Personally I think America will handle it the same way as it has handled any frontier: lots of trial and error, astounding ingenuity, and copious rolls of the dice. We will go back to a slightly modified ‘normal’ way too soon, we will lose way more people than we would have had we behaved like better-favored countries, and we will emerge with the strongest economy in the world for our ‘sacrifices’. And although this is not the moral path, it is the only path that will land us the respect of whomever is left and the power to maintain control of our national destiny; because at the end of all things, he who has the gold will still be making the rules.

I find this characterization a little problematic.

IMO, the restrictions imposed were not tailored to address the greatest risks. Nor is it clear to me that the loosening of those restrictions is entirely sensible. The terminology used (essential) is problematic in itself.

One local example involved churches (something I have ZERO use or sympathy for.) In CHicago, a number of churches wanted to hold services. They were denied, despite what impressed me as detailed plans including social distancing/masks, disinfectant/door openers/etc. I could not understand why the city wanted to deny responsible behavior - in effect, lumping well-intentioned behavior in with the irresponsible.

Given the irrational aspects of the regs and reopening plans, it does not strike me as unreasonable that some people rebel.

I certainly agree with you that folk who say, “Open everything up immediately” are off base - and dangerous.

I hope I don’t contract COVID-19 because I have several serious risk factors, and I’m not ready to die yet. Therefore, my personal behavior is for my benefit not the economy’s. I will continue to self-isolate until at least there is a proven vaccine. When the majority of people in my area stop wearing masks, I will switch to a mask that protects me instead of one that protects other people, and i will wear it everywhere outside of home. I will urge my husband to do the same, but if he does he will be doing it for me more than for himself, because he doesn’t have most of the risk factors I have.

So go ahead, open all the movie theaters and restaurants and bars you want, I won’t be going to them for a while.

Yep.

My family and I went to a strawberry picking farm this morning- it’s about 50 miles north of Dallas, and there were about 200-250 people there, in a small field, and about 1 in 20 were wearing masks, and virtually none of them were actually paying attention to social distancing.

It was like their lizard brains interpreted “limited lifting of restrictions” to mean “back to normal”. We were pretty astounded, annoyed and not a little bit frightened.
The hope was that after we’ve flattened the curve and kept the spread from becoming exponential, that we’d follow that up with really vigorous testing and contact tracing combined with social distancing, mask-wearing and other precautionary measures to keep the virus cases at a relatively low, manageable level until a vaccine is found.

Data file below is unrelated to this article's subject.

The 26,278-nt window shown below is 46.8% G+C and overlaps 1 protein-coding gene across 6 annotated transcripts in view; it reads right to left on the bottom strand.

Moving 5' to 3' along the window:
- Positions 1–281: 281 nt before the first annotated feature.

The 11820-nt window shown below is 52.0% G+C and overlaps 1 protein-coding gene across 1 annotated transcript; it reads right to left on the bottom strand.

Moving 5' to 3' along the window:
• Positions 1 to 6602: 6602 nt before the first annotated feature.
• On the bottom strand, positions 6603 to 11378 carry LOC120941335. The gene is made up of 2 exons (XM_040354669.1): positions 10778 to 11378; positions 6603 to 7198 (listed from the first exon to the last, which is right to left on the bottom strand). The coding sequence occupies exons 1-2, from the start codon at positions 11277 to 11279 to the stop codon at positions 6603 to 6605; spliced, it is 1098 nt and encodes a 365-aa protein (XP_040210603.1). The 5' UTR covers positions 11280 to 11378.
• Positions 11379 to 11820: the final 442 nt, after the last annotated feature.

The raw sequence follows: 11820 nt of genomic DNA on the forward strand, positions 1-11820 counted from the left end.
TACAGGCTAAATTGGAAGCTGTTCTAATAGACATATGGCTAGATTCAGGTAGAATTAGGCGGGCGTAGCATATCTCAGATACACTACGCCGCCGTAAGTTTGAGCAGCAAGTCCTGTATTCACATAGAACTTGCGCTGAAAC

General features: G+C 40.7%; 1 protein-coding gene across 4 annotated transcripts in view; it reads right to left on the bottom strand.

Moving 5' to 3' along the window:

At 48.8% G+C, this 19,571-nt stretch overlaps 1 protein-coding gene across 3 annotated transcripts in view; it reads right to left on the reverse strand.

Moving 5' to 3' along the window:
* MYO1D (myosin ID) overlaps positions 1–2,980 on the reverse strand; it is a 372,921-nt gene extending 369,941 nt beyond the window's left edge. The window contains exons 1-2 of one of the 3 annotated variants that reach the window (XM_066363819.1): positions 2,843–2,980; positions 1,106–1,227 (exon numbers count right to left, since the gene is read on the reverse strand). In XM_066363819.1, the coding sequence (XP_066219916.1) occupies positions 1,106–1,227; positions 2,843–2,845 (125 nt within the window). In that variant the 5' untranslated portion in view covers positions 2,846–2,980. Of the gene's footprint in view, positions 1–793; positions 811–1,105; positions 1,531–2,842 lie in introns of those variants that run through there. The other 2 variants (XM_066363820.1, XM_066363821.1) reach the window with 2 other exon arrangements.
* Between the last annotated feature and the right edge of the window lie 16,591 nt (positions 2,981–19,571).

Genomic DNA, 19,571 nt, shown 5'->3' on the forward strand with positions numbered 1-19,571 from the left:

But with these imbeciles doing what they were doing at the strawberry farm, and what I’m sure they’re doing in hundreds of other places, we just delayed the exponential outbreak and probably guaranteed ourselves another round of total lockdown later in the summer.

So, we definitely cannot eradicate the SARS-CoV-2 virus in the population without a vaccine (and an aggressive global vaccination campaign) because even if we could eliminated it in the human population of industrial nations it will likely become endemic in both developing nations and in other mammals in which it has been shown to infect. (How much of an actual reservoir and how much spillback can occur is uncertain but given the infectiousness of the virus any propensity for spillback will ensure persistence of the contagion.)

So, we need to have a plan for dealing with the spread of the virus and resulting COVID-19 outbreaks that allows it to advance through the population at a controlled non-epidemic rate while identifying the particular conditions or factors that make certain people (not all of them older or having evident co-morbidities; the serious and critical presentations of COVID-19 are now known to affect some proportion of young and health individuals including a small minority of children) while developing therapeutic treatments and working on vaccine development and trials. If we could identify the people who are not prone to severe reactions we could actually expose them to the virus in a controlled fashion (variolation) thus driving toward a herd immunity threshold.

However, this doesn’t just mean that “the curve has flattened enough” and we should just open everything up and let the contagion takes its natural course. Doing so would simply result in a delayed epidemic that would look like what Iran or Russia is experiencing now. Instead, what is needed is a controlled loosening of isolation guidelines that allows for essential services to be expanded combined with tracking and trending the spread of contagion to prevent it from getting out of control and overwhelming health services. This does mean faster and more accurate testing (both antigen and antibody) so that these trends can be monitored and models can be corrected with reliable data.